The eventing season is getting started and, before you know it, you will be driving to your first competition. Without proper preparation, that first run can make the nerves jangle for both rider and horse, but put in your homework and you will arrive full of confidence, safe in the knowledge that you are as ready as you will ever be.
So what should you bear in mind before you load your horse into the lorry and hit the road?
• At least a month before your first event, draw up a list that includes elements such as fitness, feeding, bitting and tack checks. When it comes to bitting, bear in mind that at an atmospheric competition you may need more ‘brakes’ than you do at home.
• Book the horse dentist and the physio well in advance to ensure that there are no last-minute health hitches. Also work in a visit from the farrier. Keep an eye on your horse’s condition as you work him regularly. Check his legs daily, as well as his body for any small cuts and bruises that could become worse if left untreated.
• Ensure that your horse’s passport and injections are up to date. He needs to have had his first two flu injections before he can compete. You need to leave seven clear days between a flu injection and the event.
• Take him to unaffiliated dressage and show jumping shows to get him used to a competition atmosphere, and also to hone his skills in the arena if one of these disciplines is his weakest phase. Additionally go cross-country schooling or even to your local hunter trials for practice over the solid fences.
• Avoid the temptation to over fitten your horse. As your first event will be at the lower levels — maybe a BE80(T) — a regime of regular schooling and hacking will see most horses fit enough for such a challenge. He isn’t likely to need to go to the gallops every week. If you make this mistake, his high fitness levels could make him hard to handle on the day.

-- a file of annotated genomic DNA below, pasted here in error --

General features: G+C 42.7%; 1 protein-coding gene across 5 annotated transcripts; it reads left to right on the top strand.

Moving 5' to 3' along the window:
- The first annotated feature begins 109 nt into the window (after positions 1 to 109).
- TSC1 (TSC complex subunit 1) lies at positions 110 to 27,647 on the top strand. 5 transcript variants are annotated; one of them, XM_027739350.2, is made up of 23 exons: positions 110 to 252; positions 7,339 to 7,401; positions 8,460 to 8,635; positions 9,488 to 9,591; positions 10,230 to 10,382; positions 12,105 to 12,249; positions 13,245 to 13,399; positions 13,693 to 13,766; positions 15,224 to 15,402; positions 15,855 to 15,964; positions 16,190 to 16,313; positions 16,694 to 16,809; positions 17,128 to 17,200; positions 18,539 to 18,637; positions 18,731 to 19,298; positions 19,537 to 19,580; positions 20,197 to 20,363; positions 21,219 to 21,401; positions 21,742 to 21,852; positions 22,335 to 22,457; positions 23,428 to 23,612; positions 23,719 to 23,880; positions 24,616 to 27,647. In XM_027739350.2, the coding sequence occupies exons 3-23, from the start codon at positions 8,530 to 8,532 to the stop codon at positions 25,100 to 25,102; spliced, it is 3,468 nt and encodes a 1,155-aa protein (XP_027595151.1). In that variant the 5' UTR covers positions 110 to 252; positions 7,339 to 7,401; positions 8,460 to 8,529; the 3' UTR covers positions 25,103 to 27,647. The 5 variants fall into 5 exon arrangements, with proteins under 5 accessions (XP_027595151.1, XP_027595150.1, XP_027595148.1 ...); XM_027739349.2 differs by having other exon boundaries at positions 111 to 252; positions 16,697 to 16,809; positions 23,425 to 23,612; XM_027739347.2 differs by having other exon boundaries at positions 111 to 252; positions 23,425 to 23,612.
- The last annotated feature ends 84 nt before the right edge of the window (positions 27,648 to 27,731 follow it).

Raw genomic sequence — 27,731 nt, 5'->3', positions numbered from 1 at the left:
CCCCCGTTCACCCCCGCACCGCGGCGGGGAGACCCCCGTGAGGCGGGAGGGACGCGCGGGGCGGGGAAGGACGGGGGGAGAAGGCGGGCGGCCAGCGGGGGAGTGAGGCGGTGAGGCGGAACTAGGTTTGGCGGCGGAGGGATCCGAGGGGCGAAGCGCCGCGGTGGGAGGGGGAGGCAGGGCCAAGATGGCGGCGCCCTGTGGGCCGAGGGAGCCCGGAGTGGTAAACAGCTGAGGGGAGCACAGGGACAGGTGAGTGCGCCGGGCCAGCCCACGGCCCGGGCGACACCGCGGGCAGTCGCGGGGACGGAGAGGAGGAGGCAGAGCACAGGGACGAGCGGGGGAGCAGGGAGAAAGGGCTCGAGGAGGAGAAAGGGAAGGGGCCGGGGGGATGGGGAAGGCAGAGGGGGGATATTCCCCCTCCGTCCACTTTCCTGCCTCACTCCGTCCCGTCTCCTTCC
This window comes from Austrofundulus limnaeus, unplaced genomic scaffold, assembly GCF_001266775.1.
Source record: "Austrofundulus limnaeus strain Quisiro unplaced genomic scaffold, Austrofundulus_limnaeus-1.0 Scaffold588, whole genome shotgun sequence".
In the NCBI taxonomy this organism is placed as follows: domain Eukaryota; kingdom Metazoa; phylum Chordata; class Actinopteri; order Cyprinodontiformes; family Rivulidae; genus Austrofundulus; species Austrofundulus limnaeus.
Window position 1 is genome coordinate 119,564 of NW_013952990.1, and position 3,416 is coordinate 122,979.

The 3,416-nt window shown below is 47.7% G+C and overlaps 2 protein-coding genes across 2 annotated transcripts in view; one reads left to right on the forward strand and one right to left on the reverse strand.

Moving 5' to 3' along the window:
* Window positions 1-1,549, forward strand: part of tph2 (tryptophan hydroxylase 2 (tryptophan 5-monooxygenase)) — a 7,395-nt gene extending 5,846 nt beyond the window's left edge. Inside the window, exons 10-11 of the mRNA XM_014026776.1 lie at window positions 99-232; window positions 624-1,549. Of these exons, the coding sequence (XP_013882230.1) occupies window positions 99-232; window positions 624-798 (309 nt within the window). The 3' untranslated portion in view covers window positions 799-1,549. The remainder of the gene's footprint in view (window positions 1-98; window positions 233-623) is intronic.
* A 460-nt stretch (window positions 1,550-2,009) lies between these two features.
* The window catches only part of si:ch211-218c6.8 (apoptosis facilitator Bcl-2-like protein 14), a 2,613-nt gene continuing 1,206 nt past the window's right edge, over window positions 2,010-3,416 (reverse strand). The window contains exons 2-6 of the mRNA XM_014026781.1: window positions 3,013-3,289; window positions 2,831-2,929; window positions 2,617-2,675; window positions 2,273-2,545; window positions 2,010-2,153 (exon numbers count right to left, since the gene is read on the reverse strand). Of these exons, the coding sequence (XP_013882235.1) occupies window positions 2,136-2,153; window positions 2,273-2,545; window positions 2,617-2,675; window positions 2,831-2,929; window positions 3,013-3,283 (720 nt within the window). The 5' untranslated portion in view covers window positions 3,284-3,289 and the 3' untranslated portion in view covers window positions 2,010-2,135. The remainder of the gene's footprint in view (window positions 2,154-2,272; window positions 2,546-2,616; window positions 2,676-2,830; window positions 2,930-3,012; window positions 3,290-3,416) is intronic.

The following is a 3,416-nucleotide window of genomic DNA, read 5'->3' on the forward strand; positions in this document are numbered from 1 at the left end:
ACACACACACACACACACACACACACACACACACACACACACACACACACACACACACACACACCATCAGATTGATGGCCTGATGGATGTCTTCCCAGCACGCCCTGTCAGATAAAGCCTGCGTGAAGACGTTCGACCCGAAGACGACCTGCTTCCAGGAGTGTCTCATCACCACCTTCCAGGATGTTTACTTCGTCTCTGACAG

• The same goes for feeding. Filling him full of concentrates will only make him fizz. Speak to one of the leading feed manufacturers’ free helplines if you are unsure what to feed him in the lead up to an event.
• Don’t forget your own fitness, as well as your nutritional needs. The build up to an event is the time to kick the sugary snacks and start loving the slow-release carbs that will see you fighting fit at the end of three phases. Also pack some healthy food for yourself as well as your horse on the day itself.
• Take advice on which event would be suitable for your first outing. If you feel that a few runs at unaffiliated level, where the competitions tend to be more low-key and laid-back, would be best for you, ask your trainer or an experienced friend to recommend the perfect venue.
• Pack the lorry the night before, checking off items from a list as you put them in. There is nothing more stressful than forgetting something vital.
• Set your alarm early on the day so that you have plenty of time for working in and walking the cross-country course.
• Don’t feel pressured to do well. You may have spent hours practising, but by expecting too much of yourself and your horse, the nerves will kick in and may undermine your performance.
• It’s easy to forget that your horse may be as nervous as you are. You will need to discuss this issue with your trainer beforehand and have a plan in place should he be ‘hot’ to handle. Don’t lose your cool with him. The more relaxed you are the more quickly he is likely to calm down.
• Remember the fun factor. Eventing is supposed to be enjoyable, so relish both the journey and the goal itself.
Image by Maloq, public domain